During a divorce, clients often ask about using psychological or mental health evaluations to assess the mental health of the other party. While some people believe their ex is “crazy”, only in extreme cases is a mental health evaluation granted or allowed by Chicago family courts, or even relevant. Usually, mental health comes into play when there are concerns regarding the allocation of parental responsibilities and parenting time, as it is a factor that can be considered by a Judge. Substance abuse issues can also trigger mental health issues and arguments, as well as Orders of Protection.
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Requesting Mental Health Evaluations in Illinois Family Court
If a true mental health evaluation is necessary, it is provided for under Illinois Supreme Court Rule 215. That rule indicates that a person can request a mental health evaluation for their spouse, but it isn’t without caveats/repercussions. First and foremost, the requestor has to pay for it. That is made mandatory under the rule. Additionally, the requestor not only has to pay for the evaluation, but they also have to pay for any lost wages/earnings for the person being evaluated and even transportation costs for the person being evaluated to get to and from appointments. It suffices to say that mental health evaluations are not taken lightly. Additionally, if you are going to allege that the other party needs one, it is likely they will also allege that you need one, so be prepared to have to submit to one yourself (though they are not generously granted, so if there isn’t a strong basis there is a chance a Judge may not order it for both parties, after all.)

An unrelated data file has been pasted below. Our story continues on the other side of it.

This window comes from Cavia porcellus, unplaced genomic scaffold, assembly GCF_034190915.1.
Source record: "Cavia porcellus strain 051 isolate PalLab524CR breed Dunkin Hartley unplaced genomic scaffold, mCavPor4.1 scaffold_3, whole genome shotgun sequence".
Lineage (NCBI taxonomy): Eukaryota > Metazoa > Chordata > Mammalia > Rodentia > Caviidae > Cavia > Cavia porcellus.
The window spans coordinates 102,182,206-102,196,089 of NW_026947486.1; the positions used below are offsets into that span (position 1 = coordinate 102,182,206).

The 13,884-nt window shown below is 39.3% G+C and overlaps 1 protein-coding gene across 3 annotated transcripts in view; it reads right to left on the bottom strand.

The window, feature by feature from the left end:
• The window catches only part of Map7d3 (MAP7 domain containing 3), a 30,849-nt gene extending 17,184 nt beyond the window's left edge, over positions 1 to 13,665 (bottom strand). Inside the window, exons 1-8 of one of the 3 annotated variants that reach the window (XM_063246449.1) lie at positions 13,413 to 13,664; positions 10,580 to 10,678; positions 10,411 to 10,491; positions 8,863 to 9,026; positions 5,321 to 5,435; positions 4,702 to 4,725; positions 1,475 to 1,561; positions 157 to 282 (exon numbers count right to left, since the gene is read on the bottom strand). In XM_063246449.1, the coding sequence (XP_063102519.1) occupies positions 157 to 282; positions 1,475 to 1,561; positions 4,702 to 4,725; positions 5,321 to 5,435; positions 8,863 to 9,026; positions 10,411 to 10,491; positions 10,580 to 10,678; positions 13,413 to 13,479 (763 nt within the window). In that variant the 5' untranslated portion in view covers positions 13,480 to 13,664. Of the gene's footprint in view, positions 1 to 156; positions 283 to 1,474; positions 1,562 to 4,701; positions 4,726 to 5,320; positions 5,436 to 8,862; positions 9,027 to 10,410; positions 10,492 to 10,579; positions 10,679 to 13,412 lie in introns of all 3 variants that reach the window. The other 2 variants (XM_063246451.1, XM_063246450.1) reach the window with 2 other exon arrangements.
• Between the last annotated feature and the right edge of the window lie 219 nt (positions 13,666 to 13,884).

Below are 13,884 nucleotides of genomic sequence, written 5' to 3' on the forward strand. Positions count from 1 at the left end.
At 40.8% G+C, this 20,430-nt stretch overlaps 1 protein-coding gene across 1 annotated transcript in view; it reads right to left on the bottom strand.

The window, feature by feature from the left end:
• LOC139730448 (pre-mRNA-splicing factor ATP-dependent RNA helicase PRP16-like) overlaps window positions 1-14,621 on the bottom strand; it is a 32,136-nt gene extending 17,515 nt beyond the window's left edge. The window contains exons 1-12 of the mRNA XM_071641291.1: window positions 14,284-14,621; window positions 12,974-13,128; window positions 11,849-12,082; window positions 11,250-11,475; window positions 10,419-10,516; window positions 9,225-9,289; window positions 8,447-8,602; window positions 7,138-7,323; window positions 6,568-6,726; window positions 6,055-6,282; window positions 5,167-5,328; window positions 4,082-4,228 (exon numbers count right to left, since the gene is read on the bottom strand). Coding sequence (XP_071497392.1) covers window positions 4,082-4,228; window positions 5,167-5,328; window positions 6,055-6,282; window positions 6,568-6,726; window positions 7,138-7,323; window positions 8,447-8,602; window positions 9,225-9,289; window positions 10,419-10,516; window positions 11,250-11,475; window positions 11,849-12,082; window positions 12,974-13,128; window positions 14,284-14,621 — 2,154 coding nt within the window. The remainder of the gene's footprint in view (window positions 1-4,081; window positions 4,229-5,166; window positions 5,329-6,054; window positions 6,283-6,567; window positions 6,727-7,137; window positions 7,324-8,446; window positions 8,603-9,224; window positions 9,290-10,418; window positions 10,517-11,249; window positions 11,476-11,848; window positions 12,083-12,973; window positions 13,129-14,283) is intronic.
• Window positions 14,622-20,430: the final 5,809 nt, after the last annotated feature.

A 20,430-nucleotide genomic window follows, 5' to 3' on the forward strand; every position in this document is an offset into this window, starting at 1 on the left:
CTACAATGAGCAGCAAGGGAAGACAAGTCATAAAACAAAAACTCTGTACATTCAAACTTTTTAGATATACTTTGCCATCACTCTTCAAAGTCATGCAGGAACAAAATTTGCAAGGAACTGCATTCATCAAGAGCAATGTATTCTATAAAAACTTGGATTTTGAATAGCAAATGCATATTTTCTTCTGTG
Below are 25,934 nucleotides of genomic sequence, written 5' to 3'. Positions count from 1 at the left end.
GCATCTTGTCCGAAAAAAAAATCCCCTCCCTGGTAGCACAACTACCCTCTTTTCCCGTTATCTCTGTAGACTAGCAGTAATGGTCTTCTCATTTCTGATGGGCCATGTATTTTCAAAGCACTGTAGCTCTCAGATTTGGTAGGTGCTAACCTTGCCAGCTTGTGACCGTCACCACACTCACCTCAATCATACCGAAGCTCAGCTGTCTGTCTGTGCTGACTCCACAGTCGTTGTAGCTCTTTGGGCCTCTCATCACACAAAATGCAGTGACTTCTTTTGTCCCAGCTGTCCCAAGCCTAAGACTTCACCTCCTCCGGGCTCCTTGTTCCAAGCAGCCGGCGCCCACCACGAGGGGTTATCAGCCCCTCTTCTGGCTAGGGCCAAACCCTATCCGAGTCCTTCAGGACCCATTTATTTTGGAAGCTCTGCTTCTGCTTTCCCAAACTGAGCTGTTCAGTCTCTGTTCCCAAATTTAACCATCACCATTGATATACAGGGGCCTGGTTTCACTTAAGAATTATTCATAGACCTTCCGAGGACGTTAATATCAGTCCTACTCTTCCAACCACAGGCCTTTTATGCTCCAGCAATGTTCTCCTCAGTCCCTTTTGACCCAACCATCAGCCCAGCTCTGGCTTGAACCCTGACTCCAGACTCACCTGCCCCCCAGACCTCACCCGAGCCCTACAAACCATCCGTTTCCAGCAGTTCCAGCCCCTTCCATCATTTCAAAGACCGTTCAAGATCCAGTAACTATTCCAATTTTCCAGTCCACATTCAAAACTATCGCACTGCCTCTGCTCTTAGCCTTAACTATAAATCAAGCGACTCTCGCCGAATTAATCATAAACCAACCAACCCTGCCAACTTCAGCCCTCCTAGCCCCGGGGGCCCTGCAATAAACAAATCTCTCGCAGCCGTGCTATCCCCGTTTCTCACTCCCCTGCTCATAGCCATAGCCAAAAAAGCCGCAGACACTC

Participating in Custody Evaluations
One other way to address mental health issues without obtaining a strict diagnosis is to participate in a Custody Evaluation with an appointed Custody Evaluator. Custody Evaluators often touch on mental health issues, though they cannot necessarily give a diagnosis in their report nor suggest a treatment plan. They can, however, make recommendations as to modifying the parenting time schedule or allocation of parental responsibilities so that the Court Order works for the parties given their respective mental health circumstances. Sometimes, they may refer a party to another provider for mental health treatment or make recommendations that they are further evaluated. They can certainly point out a potential underlying issue, even if they won’t make a diagnosis, and they can touch on potential mental health issues.
Are Mental Health Issues Involved in Your Chicago Divorce Case?
When mental health issues arise in an Illinois divorce case there is often more than one way to address them. It is best to speak to an experienced Chicago divorce attorney about the circumstances unique to your divorce, custody or family law case to determine which type of mental health evaluation, if any, will work the best for you and your family. At Anderson Boback & Marshall, our Chicago family law firm has a long-standing record of success handling family law cases involving psychological issues and mental health evaluations. To schedule your confidential consultation with one of our experienced family attorneys, contact us today.